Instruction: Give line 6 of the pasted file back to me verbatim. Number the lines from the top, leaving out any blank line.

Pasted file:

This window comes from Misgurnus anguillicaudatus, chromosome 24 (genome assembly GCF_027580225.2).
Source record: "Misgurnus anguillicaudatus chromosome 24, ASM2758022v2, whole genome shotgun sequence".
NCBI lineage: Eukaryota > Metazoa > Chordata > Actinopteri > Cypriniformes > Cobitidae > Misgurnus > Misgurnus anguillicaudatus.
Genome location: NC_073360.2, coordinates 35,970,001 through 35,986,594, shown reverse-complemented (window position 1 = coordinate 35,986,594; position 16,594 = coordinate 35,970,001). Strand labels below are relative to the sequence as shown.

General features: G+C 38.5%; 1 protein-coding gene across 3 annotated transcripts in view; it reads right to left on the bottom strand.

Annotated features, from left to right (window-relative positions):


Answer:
Annotated features, from left to right (window-relative positions):